A helpful tool for truckers
Local firm develops handy height-measuring stick
Steve Rowe speaks softly and carries a long, relatively pricey, glow-in-the-dark stick. The Oak Grove entrepreneur has developed a new driver's height-measuring stick that he claims is the best yet in the heavy trucking industry and worth every penny.
All commercial trucks west of the Mississippi have a height limit of less than 14 feet to safely drive through freeway underpasses. In estimating the height limit, some truckers will just guess instead of using a low-quality measuring stick or tape measure.
'It's something you probably wouldn't think about on a day-to-day basis for trucks to be under the height limit, but it really bedevils truckers,' Rowe said.
The $149.95 'Life Saver' stick, which went on the market in August, expands to 16 feet tall, is produced in a day-glow orange and has reflective strips, making the trucker highly visible when measuring a vehicle load at night.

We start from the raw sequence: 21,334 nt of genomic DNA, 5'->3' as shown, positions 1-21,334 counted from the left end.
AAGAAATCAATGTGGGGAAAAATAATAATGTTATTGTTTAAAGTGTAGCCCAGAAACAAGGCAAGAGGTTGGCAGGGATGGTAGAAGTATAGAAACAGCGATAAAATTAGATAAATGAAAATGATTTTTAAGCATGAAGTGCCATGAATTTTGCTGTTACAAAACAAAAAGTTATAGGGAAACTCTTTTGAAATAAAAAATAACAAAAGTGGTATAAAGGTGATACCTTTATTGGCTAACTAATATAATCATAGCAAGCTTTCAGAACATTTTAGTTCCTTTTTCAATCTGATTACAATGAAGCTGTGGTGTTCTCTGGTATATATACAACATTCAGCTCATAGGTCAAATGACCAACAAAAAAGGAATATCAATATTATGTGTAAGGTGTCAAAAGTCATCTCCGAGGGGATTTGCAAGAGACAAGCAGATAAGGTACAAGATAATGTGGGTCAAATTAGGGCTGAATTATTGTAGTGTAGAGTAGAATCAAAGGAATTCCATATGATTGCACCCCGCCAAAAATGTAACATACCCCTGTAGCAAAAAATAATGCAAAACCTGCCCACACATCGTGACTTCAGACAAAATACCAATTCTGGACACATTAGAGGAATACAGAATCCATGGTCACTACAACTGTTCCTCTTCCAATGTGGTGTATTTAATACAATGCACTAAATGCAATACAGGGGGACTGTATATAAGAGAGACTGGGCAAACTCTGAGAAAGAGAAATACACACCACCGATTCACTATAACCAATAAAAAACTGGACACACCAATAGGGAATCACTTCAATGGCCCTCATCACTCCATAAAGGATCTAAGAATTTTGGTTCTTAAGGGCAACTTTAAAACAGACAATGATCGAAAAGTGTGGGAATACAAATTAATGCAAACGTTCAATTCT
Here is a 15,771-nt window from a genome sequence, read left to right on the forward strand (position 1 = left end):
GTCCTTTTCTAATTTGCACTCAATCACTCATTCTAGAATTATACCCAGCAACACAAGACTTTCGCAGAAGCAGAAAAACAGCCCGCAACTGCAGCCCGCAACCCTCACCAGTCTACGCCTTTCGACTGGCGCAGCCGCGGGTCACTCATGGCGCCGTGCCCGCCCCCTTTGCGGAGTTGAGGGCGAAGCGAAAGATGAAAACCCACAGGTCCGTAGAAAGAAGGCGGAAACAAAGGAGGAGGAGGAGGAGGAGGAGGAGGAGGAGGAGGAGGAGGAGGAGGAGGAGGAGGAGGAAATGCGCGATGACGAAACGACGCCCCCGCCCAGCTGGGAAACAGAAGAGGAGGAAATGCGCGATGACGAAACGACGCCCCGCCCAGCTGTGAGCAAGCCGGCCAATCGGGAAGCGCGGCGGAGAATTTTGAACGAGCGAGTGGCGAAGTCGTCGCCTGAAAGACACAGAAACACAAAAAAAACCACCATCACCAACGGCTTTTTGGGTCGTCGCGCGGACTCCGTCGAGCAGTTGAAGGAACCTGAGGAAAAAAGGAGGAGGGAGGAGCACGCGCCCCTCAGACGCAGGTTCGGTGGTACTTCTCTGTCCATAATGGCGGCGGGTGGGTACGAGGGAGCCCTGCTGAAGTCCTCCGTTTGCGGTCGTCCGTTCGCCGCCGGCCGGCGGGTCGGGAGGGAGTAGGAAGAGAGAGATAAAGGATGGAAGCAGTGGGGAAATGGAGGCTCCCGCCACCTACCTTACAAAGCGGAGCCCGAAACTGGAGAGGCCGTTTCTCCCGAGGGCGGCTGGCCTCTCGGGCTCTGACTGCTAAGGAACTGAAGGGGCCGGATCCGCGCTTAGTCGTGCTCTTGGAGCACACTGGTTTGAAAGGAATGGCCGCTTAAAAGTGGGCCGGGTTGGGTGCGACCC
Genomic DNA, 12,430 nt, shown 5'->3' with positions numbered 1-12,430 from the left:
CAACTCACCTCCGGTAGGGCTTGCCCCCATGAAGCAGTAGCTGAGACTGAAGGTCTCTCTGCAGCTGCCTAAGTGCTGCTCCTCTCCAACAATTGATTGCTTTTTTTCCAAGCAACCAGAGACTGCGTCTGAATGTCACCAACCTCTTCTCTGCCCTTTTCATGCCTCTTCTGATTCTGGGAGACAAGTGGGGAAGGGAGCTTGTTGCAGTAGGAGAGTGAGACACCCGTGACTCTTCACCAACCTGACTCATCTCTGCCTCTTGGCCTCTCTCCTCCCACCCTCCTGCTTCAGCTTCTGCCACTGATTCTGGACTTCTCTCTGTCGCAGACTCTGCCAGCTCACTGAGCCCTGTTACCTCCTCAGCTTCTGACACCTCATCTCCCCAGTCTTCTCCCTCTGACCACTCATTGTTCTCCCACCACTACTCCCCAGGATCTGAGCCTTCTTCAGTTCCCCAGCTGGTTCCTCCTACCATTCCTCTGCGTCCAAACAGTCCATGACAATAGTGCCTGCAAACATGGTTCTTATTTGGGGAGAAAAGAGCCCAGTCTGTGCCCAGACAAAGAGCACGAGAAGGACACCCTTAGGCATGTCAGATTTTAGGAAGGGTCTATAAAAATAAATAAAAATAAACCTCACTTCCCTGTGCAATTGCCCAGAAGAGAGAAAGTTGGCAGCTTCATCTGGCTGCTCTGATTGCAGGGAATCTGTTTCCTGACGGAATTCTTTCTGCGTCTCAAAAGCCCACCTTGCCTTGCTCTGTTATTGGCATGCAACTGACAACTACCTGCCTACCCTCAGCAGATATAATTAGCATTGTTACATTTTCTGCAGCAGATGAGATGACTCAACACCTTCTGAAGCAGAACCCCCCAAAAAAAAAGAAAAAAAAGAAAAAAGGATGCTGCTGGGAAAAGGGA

Rowe, who is co-owner of AutoHauler Supply, developed the new measuring stick over a four-year period after gathering feedback from his customers on a similar product that had a lot of problems and drawbacks.
Made of thicker and more durable fiberglass, the new stick collapses to 58 inches, making it easier for a trucker to store it in a sleeper cab. It costs less to ship, so Rowe notes that the customer pays less.
It also includes both metric and American standard measuring marks and comes in a cloth storage bag with a drawstring. Most other sticks have only metric or standard marks and come in a plastic bag.
Rowe said his company sold more than 50 of the new sticks in the first week of going on the market.
Rowe got his start in the industry working at a truck sales and service company in Portland. When the company went out of business in 2004, Rowe decided to start his own firm.
AutoHauler Supply now has five employees. Including Rowe, there's another local sales representative and a software programmer in Sweden; the other managing partner and sales rep. are both based in Michigan.
The firm operates with extremely low overhead, Rowe said. It doesn't own warehouses, forklift trucks or delivery trucks. It markets its products through its web site AutoHaulerSupply.com and by word of mouth to customers throughout the nation.
Rowe added that he doesn't sell a lot of different items, but large volumes in the items that he does sell make it possible to negotiate deals with manufacturers and discounts from shipping companies.
In the hopper for the company's innovation, Rowe hopes, are improvements to a tie-down system for trailers to haul cars.